A Massachusetts man was sentenced Monday to nearly three and a half years in federal prison for stealing more than $1 million from small business owners by collecting deposits that were supposedly needed to secure loans when he was actually just gambling the money away.

  • April 30, 2018

    Ex-NECC Employees Don't Want Jury To Hear Of Drug Harms

    New England Compounding Center pharmacists and other former employees facing mail fraud charges as a result of the infamous 2012 fungal meningitis outbreak told a Massachusetts federal judge Monday that the jury at their upcoming trial should not hear about the harm caused by the center's tainted drugs, arguing it would lead the panel to act on emotion.

Expert Analysis

  • Keys To Corporate Social Responsibility Compliance: Part 3

    Michael Littenberg

    As the quantity and quality of corporate social responsibility disclosure increases, there is also movement toward greater comparability. Larger companies should benchmark their disclosures against global peers and evolving global standards, since over time, enhancements in foreign disclosure practices are likely to drive disclosures by many U.S. companies, say attorneys with Ropes & Gray LLP.

  • Equity Partnership Isn’t What It Used To Be

    Jeff Liebster

    To many young attorneys, becoming an equity partner shows a firm's long-term commitment, meaning job security and a voice in important firm matters. However, the industry has changed and nowadays it may not be better to enter a new firm as an equity partner, says Jeffrey Liebster of Major Lindsey & Africa.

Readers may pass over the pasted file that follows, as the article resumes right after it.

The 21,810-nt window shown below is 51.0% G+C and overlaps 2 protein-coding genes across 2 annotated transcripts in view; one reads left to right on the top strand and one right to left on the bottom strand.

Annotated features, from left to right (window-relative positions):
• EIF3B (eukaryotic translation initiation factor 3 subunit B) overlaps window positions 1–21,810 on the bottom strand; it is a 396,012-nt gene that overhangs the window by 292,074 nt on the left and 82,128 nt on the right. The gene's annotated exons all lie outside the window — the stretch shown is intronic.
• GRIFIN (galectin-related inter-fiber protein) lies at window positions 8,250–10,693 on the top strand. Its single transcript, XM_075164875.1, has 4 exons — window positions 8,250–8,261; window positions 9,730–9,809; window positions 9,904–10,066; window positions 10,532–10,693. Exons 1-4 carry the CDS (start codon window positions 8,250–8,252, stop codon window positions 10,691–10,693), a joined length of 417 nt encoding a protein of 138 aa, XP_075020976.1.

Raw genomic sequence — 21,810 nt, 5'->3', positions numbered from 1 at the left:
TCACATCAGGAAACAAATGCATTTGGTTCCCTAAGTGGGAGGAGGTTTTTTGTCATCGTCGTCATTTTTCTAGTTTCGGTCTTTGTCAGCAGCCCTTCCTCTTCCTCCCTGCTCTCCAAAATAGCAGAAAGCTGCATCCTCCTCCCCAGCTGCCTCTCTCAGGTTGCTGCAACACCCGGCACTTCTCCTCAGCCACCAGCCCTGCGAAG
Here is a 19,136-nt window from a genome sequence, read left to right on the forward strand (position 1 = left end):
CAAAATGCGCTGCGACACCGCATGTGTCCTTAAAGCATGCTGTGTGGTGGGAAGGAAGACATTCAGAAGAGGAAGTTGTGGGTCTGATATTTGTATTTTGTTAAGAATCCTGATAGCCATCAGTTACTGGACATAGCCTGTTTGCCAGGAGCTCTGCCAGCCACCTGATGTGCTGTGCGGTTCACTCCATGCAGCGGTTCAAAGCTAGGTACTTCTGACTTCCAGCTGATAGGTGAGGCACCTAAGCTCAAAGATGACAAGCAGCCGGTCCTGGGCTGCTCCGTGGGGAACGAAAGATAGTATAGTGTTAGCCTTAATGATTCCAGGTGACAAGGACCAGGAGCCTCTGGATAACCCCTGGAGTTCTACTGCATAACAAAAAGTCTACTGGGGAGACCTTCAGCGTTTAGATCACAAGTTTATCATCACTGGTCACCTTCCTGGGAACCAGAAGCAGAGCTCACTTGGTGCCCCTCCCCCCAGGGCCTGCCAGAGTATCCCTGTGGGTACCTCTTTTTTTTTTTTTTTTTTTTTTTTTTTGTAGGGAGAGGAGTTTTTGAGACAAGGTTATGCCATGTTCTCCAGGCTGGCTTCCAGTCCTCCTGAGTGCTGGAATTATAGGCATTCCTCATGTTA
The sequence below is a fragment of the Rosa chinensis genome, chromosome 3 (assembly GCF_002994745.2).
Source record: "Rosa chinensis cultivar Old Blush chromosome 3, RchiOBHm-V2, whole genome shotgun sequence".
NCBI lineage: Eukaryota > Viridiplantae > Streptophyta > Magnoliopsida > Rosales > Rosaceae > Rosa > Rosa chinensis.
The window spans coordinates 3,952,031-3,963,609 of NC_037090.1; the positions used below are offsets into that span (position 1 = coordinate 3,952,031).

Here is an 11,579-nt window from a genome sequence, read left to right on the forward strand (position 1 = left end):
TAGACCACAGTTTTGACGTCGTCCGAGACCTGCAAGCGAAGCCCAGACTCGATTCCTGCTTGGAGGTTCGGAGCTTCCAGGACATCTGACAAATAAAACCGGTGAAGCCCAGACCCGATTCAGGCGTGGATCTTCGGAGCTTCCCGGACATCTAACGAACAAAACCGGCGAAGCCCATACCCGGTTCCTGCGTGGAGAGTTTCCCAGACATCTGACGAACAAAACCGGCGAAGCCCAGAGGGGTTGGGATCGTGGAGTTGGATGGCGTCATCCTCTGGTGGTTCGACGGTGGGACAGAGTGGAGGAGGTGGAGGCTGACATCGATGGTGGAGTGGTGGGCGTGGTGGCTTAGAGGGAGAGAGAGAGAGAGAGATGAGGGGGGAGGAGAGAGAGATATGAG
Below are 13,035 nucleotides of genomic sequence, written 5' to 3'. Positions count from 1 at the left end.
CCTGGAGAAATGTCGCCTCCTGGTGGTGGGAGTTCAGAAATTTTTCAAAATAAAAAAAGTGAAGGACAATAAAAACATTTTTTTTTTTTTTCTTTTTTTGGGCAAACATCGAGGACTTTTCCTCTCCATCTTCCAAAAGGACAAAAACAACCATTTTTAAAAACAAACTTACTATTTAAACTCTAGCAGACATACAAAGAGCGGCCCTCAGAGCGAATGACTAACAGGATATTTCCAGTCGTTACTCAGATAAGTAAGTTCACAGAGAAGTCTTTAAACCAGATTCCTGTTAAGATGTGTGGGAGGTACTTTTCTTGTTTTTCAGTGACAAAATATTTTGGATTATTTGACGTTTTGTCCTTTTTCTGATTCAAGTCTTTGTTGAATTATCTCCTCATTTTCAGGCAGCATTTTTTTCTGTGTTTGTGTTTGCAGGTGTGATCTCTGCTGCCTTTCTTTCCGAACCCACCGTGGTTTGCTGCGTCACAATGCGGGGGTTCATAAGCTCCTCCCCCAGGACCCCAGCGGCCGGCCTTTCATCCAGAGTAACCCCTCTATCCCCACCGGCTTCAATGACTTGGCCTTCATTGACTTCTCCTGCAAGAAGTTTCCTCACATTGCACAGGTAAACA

• Keys To Corporate Social Responsibility Compliance: Part 2

    Michael Littenberg

    Increasingly, corporate social responsibility must be on the radar screen of in-house counsel. Investors are paying more attention to environmental, social and governance issues, and a growing number of shareholder proposals on these subjects should be expected, say attorneys with Ropes & Gray LLP.

  • Series

    Judging A Book: Hardiman Reviews 'Without Precedent'

    Judge Thomas Hardiman

    In his new book, "Without Precedent: Chief Justice John Marshall and His Times," professor Joel Richard Paul ably explains more than a dozen of Marshall’s most significant opinions, which comes as no surprise​. ​What is a surprise — a pleasant one — is the book's readability, says Judge Thomas Hardiman of the Third Circuit.